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This lithograph shows a portion of northeastern Oregon’s Grande Ronde Valley as it appeared in the mid-1880s. It was published in the January 1885 issue of The West Shore, a Portland-based magazine “devoted to the development of the Great West.”
Although the Oregon Trail had run through the Grande Ronde Valley since the 1840s, whites did not begin settling in the area until the fall of 1861, when a group of emigrants established two small settlements near what would eventually become the towns of La Grande and Union. The following spring, Conrad Miller planted the first orchard in the valley and Benjamin Brown plowed the first sod to be turned.
The newly established homesteaders found a ready market for their agricultural produce in the thousands of miners streaming through the valley on their way to the recently discovered gold fields of Idaho and Eastern Oregon. The population of the valley quickly grew as stockmen from the Willamette Valley came to graze their cattle and settlers from both east and west came looking for a new home.
By the end of the 1860s, the landscape of the Grande Ronde Valley had undergone a dramatic transformation. The valley’s first newspaper, the Sentinel, described the landscape in the spring of 1868: “The waste prairie has changed to fenced and cultivated farms, and in all directions the handiwork of intelligence and industry is visible. Comfortable houses and outhouses have been built, and orchards planted, while from the poor immigrant has sprung the well to do farmer.”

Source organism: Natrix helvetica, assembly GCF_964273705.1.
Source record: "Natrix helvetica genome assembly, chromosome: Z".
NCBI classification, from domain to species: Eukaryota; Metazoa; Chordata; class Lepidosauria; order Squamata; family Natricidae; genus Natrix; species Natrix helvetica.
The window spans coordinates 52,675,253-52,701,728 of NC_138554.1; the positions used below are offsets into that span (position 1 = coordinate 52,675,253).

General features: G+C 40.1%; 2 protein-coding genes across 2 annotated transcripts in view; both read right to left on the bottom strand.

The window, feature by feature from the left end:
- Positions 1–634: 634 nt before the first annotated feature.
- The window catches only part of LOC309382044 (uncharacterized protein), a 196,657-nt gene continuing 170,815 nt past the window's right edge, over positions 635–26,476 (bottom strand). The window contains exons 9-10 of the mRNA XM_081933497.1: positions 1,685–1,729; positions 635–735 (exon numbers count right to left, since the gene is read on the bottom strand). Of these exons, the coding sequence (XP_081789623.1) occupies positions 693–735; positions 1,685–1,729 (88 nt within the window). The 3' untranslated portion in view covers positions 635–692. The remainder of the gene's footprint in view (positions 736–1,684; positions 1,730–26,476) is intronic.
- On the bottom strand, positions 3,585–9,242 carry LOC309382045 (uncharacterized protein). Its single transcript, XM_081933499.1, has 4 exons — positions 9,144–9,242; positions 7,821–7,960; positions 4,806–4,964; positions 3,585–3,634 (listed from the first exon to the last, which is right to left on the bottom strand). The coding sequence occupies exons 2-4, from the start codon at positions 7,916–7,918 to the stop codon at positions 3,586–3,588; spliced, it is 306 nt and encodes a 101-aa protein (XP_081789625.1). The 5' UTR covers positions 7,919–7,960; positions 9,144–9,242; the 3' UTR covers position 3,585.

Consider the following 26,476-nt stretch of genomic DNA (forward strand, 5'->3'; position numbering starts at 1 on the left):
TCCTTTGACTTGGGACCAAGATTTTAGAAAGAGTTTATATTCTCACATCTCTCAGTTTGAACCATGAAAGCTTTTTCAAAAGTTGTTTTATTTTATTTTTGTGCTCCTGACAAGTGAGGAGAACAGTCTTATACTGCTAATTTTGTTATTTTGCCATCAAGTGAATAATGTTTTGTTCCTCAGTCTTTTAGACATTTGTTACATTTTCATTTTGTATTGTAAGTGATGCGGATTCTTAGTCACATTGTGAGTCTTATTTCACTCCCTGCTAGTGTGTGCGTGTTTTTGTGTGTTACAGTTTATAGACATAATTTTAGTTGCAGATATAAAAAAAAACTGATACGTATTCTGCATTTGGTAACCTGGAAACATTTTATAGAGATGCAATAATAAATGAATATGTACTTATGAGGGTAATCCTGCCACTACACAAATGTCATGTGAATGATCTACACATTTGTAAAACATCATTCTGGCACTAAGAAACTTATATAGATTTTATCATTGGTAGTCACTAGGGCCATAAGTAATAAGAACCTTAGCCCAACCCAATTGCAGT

The lack of transportation proved to be a limiting factor in the valley’s growth, however. After years of lobbying by valley residents, the transportation problem was finally solved in 1883 when the Oregon Railway and Navigation Company built a railroad through the valley, connecting it to the markets of western Oregon and the eastern United States.
By the mid-1880s there were several growing towns in the valley, and most of the valley floor was under cultivation, growing wheat, barley, rye, potatoes, and fruit, while the uplands provided timber and livestock forage. The railroad provided the impetus needed for further development of the Grande Ronde Valley’s economy, and contributed to the transformation of the valley into the domesticated agricultural landscape that we see today.
An Illustrated History of Union and Wallowa Counties. Spokane, Wash: 1902.
Written by Cain Allen, © Oregon Historical Society, 2005.